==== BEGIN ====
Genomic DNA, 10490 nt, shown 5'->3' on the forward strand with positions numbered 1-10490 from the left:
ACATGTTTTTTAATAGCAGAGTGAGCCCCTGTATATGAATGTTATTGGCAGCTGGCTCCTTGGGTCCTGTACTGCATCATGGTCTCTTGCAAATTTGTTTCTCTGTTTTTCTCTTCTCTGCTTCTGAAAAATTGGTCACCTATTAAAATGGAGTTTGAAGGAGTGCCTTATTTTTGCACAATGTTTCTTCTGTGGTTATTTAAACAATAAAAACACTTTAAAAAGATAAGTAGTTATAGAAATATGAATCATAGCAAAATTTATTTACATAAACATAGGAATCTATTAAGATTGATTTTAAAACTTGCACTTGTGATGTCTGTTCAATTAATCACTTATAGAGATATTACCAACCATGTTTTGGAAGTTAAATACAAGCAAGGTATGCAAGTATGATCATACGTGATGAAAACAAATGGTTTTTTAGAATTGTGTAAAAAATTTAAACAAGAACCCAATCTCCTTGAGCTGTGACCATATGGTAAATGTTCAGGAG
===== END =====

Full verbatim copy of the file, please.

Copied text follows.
Genomic DNA, 10490 nt, shown 5'->3' on the forward strand with positions numbered 1-10490 from the left:
ACATGTTTTTTAATAGCAGAGTGAGCCCCTGTATATGAATGTTATTGGCAGCTGGCTCCTTGGGTCCTGTACTGCATCATGGTCTCTTGCAAATTTGTTTCTCTGTTTTTCTCTTCTCTGCTTCTGAAAAATTGGTCACCTATTAAAATGGAGTTTGAAGGAGTGCCTTATTTTTGCACAATGTTTCTTCTGTGGTTATTTAAACAATAAAAACACTTTAAAAAGATAAGTAGTTATAGAAATATGAATCATAGCAAAATTTATTTACATAAACATAGGAATCTATTAAGATTGATTTTAAAACTTGCACTTGTGATGTCTGTTCAATTAATCACTTATAGAGATATTACCAACCATGTTTTGGAAGTTAAATACAAGCAAGGTATGCAAGTATGATCATACGTGATGAAAACAAATGGTTTTTTAGAATTGTGTAAAAAATTTAAACAAGAACCCAATCTCCTTGAGCTGTGACCATATGGTAAATGTTCAGGAG